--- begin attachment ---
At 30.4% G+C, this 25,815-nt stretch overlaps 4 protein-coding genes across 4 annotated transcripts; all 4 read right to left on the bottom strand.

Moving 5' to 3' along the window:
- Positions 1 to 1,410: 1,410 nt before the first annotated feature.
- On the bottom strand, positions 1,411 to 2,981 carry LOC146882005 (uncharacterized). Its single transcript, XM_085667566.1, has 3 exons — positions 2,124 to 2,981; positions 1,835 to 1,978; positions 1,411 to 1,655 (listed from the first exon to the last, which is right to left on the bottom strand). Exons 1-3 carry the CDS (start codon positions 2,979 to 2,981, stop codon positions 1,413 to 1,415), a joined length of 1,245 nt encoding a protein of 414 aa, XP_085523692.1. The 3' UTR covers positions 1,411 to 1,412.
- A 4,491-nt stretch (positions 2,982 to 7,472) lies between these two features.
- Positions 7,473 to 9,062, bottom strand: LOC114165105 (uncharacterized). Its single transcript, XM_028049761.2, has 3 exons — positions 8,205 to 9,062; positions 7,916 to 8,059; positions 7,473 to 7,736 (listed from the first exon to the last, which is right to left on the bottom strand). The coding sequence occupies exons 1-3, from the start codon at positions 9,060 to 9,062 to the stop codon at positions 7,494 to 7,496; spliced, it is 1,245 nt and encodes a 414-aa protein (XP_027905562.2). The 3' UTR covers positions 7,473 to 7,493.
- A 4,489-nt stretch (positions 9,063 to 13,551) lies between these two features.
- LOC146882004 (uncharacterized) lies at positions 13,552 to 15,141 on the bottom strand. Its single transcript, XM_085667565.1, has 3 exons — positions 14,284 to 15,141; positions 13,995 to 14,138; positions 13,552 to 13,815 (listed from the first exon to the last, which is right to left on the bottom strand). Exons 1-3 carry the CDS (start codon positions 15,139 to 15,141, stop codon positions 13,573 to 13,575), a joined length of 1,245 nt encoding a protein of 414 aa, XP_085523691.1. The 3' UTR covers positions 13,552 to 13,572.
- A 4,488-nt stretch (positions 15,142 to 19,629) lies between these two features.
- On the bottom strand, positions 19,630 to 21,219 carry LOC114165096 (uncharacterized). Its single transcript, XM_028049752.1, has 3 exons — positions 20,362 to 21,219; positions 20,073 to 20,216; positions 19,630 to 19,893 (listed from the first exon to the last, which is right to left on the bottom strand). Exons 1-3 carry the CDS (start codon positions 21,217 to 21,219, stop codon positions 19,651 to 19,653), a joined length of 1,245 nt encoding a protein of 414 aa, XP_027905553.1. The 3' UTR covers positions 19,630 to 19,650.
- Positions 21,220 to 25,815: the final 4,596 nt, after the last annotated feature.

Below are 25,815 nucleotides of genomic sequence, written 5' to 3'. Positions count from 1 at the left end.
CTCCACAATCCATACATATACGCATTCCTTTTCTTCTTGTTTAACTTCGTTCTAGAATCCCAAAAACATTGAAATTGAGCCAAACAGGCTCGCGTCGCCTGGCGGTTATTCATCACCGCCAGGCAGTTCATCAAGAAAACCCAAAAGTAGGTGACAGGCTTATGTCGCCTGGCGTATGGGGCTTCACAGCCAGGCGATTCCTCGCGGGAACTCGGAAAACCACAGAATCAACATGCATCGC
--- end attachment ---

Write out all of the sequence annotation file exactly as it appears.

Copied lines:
At 30.4% G+C, this 25,815-nt stretch overlaps 4 protein-coding genes across 4 annotated transcripts; all 4 read right to left on the bottom strand.

Moving 5' to 3' along the window:
- Positions 1 to 1,410: 1,410 nt before the first annotated feature.
- On the bottom strand, positions 1,411 to 2,981 carry LOC146882005 (uncharacterized). Its single transcript, XM_085667566.1, has 3 exons — positions 2,124 to 2,981; positions 1,835 to 1,978; positions 1,411 to 1,655 (listed from the first exon to the last, which is right to left on the bottom strand). Exons 1-3 carry the CDS (start codon positions 2,979 to 2,981, stop codon positions 1,413 to 1,415), a joined length of 1,245 nt encoding a protein of 414 aa, XP_085523692.1. The 3' UTR covers positions 1,411 to 1,412.
- A 4,491-nt stretch (positions 2,982 to 7,472) lies between these two features.
- Positions 7,473 to 9,062, bottom strand: LOC114165105 (uncharacterized). Its single transcript, XM_028049761.2, has 3 exons — positions 8,205 to 9,062; positions 7,916 to 8,059; positions 7,473 to 7,736 (listed from the first exon to the last, which is right to left on the bottom strand). The coding sequence occupies exons 1-3, from the start codon at positions 9,060 to 9,062 to the stop codon at positions 7,494 to 7,496; spliced, it is 1,245 nt and encodes a 414-aa protein (XP_027905562.2). The 3' UTR covers positions 7,473 to 7,493.
- A 4,489-nt stretch (positions 9,063 to 13,551) lies between these two features.
- LOC146882004 (uncharacterized) lies at positions 13,552 to 15,141 on the bottom strand. Its single transcript, XM_085667565.1, has 3 exons — positions 14,284 to 15,141; positions 13,995 to 14,138; positions 13,552 to 13,815 (listed from the first exon to the last, which is right to left on the bottom strand). Exons 1-3 carry the CDS (start codon positions 15,139 to 15,141, stop codon positions 13,573 to 13,575), a joined length of 1,245 nt encoding a protein of 414 aa, XP_085523691.1. The 3' UTR covers positions 13,552 to 13,572.
- A 4,488-nt stretch (positions 15,142 to 19,629) lies between these two features.
- On the bottom strand, positions 19,630 to 21,219 carry LOC114165096 (uncharacterized). Its single transcript, XM_028049752.1, has 3 exons — positions 20,362 to 21,219; positions 20,073 to 20,216; positions 19,630 to 19,893 (listed from the first exon to the last, which is right to left on the bottom strand). Exons 1-3 carry the CDS (start codon positions 21,217 to 21,219, stop codon positions 19,651 to 19,653), a joined length of 1,245 nt encoding a protein of 414 aa, XP_027905553.1. The 3' UTR covers positions 19,630 to 19,650.
- Positions 21,220 to 25,815: the final 4,596 nt, after the last annotated feature.

Below are 25,815 nucleotides of genomic sequence, written 5' to 3'. Positions count from 1 at the left end.
CTCCACAATCCATACATATACGCATTCCTTTTCTTCTTGTTTAACTTCGTTCTAGAATCCCAAAAACATTGAAATTGAGCCAAACAGGCTCGCGTCGCCTGGCGGTTATTCATCACCGCCAGGCAGTTCATCAAGAAAACCCAAAAGTAGGTGACAGGCTTATGTCGCCTGGCGTATGGGGCTTCACAGCCAGGCGATTCCTCGCGGGAACTCGGAAAACCACAGAATCAACATGCATCGC